The shadowless watched him impassively as Ory held them out, unimpressed. “No. No good.”

“I don't have anything else,” Ory answered. His legs tingled, ready to bolt.

“But shadow does. Shadow knows things.”

“No,” Ory started.

“Yes,” the shadowless insisted. The table leg came up, and he pointed it at both Ory and his dark twin. “Shadowless has questions, shadow has answers. Ask shadow who I am, then you pass.”

“It doesn't work like that,” Ory said helplessly. “It doesn't know things about others. It only knows things about me.”

“Ask anyway,” the shadowless hissed. He pointed at the shadow again. “
Ask it.

Ory raised his hands, surrendering. Was there anything about the man he could glean from just looking at him? He seemed to be under thirty. Shorter than Ory, possibly Hispanic, possibly once in very good shape and not starving, when there had been stoves to cook better food on. There were scars across his forehead, and he wore a tarnished gold ring, but not on the correct finger to mean he'd been married.

The shadowless growled. Ory turned to face his shadow fully, tried to make eye contact with it on the asphalt as if he were having a real conversation with it. “Do you know anything about this man?” he asked the dark shape. He paused for a moment. Pretended to listen. He wanted to give the shadowless an answer and escape as quickly as
possible, but he also wanted to ask him about Max. About where she had gone—what Ory was heading into. The woman and her crew on Broad Street had said “something bad” was growing in D.C., but no more than that. “I see.”

The shadowless nearly crumpled to his knees. His eyes gleamed. “What did it say?” he begged.

“It said that it cannot be sure, but it thinks that it might know something about you.” Ory held up his hand. “But first it needs to know one thing. Did you see a shadowless woman pass by here within the last few days?”

“No,” the man said.

It meant nothing. She easily could have come past when he was asleep or busy, or gone another way. “All right. One more thing.”

“No more,” he warned.

“It has to be sure it has the right person,” Ory said, gesturing to his shadow.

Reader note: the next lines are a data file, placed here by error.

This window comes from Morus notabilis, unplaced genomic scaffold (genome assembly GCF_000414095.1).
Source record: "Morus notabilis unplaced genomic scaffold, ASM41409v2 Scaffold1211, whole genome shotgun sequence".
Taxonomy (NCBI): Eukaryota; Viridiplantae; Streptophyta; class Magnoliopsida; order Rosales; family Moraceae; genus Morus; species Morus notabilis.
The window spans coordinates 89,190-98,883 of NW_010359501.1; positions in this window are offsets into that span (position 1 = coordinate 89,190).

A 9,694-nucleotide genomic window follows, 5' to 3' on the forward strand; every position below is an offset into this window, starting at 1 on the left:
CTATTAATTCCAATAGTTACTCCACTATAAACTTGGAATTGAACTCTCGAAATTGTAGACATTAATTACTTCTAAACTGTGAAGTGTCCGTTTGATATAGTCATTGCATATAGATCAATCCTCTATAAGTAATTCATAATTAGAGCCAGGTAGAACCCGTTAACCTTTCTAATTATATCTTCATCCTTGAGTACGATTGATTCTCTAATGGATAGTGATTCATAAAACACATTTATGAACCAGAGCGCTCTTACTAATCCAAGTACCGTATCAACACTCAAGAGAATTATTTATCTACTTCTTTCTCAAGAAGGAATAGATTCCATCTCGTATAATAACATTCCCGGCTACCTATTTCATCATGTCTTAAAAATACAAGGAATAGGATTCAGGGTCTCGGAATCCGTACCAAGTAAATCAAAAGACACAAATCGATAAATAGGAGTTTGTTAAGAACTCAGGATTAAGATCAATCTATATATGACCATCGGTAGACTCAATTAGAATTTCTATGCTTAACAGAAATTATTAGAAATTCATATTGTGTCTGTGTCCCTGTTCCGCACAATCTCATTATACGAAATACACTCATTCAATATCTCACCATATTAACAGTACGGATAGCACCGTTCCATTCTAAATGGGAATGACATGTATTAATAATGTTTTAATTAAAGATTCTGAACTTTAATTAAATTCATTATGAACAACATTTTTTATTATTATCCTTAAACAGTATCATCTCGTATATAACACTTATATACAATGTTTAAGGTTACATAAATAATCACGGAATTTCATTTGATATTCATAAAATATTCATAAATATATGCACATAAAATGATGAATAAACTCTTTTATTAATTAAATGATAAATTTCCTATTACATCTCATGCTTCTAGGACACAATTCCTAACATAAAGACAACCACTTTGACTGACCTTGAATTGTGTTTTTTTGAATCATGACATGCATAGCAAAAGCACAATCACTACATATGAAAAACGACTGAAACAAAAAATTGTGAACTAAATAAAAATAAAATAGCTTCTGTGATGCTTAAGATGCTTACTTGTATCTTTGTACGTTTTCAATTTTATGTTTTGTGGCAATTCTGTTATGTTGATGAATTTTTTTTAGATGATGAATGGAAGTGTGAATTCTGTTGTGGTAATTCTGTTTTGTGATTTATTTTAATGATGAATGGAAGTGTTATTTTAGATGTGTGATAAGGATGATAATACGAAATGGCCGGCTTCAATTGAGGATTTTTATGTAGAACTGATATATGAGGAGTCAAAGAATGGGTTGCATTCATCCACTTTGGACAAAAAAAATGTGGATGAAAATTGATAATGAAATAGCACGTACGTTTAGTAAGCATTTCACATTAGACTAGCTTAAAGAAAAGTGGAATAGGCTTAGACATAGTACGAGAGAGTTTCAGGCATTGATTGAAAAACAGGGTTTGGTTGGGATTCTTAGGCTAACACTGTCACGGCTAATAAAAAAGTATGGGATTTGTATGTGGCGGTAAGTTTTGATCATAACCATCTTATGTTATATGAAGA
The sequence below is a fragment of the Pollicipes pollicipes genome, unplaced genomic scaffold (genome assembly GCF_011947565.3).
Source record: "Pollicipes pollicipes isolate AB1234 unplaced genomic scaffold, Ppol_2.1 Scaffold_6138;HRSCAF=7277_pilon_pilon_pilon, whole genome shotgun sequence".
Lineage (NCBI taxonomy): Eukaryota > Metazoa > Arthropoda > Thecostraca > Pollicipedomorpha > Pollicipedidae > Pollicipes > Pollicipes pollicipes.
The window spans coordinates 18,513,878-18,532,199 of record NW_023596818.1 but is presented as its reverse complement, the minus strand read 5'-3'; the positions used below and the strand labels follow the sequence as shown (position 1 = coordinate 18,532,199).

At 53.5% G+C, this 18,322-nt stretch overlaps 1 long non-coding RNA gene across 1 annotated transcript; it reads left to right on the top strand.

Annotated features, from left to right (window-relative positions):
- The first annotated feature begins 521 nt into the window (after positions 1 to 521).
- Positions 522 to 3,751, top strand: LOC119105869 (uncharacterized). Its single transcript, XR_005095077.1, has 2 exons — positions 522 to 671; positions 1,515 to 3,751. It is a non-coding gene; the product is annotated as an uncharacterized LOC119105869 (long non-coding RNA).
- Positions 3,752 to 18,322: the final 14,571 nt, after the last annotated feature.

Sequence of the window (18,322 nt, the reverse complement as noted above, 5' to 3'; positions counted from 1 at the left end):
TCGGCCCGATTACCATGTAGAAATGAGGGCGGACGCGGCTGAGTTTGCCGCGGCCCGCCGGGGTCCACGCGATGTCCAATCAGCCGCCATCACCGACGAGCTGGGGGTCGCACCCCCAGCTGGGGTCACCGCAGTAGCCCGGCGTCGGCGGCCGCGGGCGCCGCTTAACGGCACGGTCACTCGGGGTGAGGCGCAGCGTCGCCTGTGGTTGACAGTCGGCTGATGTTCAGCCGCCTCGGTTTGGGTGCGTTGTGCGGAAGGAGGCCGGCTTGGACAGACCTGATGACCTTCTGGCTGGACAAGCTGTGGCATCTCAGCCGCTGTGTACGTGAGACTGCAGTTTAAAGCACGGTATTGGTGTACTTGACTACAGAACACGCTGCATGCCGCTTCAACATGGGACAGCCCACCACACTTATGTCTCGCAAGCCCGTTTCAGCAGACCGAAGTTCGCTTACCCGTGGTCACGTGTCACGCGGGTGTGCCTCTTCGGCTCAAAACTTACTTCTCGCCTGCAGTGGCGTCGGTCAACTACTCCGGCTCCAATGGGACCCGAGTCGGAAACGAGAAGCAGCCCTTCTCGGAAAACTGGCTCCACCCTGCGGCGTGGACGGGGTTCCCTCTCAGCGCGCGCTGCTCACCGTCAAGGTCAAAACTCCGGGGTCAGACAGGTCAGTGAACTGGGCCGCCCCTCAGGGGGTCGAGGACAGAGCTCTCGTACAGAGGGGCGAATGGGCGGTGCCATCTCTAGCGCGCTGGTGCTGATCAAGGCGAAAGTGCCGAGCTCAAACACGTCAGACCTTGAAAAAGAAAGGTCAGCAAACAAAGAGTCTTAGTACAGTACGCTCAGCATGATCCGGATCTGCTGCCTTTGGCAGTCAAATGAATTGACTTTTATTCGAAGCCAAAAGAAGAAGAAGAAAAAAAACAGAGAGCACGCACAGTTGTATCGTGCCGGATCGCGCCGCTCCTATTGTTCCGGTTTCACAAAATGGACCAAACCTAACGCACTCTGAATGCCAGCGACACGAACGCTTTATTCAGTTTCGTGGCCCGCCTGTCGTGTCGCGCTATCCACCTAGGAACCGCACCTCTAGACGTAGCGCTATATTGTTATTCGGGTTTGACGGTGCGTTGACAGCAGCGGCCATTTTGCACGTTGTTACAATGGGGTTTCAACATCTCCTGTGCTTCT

The shadowless raised the table leg threateningly. The message was clear.

Ory gritted his teeth and nodded. “Okay, no more.” He could feel the shape of the table leg through the air as it trembled in the man's impatient grip. Every inch of his skin was attuned to it.

“What shadow say?” the shadowless asked again. He scooted closer, like a child trying to sneak his way onto Santa's lap. The trees hissed excitedly. There was a face again, for a moment, like a woman carved into wood, with leaves for hair.

“My shadow said it's certain now.” Ory smiled, trying to sound confident. There was no way he could know if the shadowless would remember the real answer to what he tried to make up—his only goal was to confuse the man long enough to make a run for it while he pondered the answer. “It said that your name was Jeff, and you taught the trees how to talk to you.”

They watched each other for a long second. Ory and his shadow both slid their feet an inch to the left, to bolt.

“Lie! Shadow lies!” the shadowless screamed. The trees shrieked with him, enraged.

“Wait—” Ory put his hand up.

“Lies!
Wife
taught the trees!”

“No, wait!” Ory cried as the man broke into a full sprint for him. The trees howled, branches creaking as they stretched.
The shotgun!
he thought. “Stop!” The shadowless did not stop. Ory jammed the cartridges.
Come on.
“Stop!”
Come ON!
The break action snapped shut. Shells clicked into place. The shadowless raised the table leg and lunged.

When the man landed, a few feet behind where he had originally taken off, he stayed standing for a moment. The bang echoed into silence as they both waited. Him to find out if Ory had missed, Ory to find out what the gun now did at all.

Then he fell.

Ory ran to him and stared. His chest was split open, two sides parted like clouds in the sky. Inside, it wasn't red, but dark, deep blue, and churning. There was a bang again from inside, and live white tendrils snapped, lightning snaking out from inside, electrocuting in agonizing bursts.

“Oh my God,” Ory said.

“Thunderstorm,” the shadowless whispered between jolts. His eyes kept track of Ory's shadow as it breathed in time with his body, trembling over the dirt. He watched it as closely as he watched Ory, as if he wasn't quite sure which one of them was in control, and which one of them had done it. His eyes were amber pools, flecked with gold in the deepest parts that glittered when the current went through them. Around them, the trees hushed, as if alive, as if afraid. Or perhaps in mourning. If the fragment of the woman who had once been the shadowless's wife still remembered anything at all.

Ory couldn't leave him like that, to suffer for who knew how long, but he was too scared to use the gun again. His hands scrambled at his belt for the knife.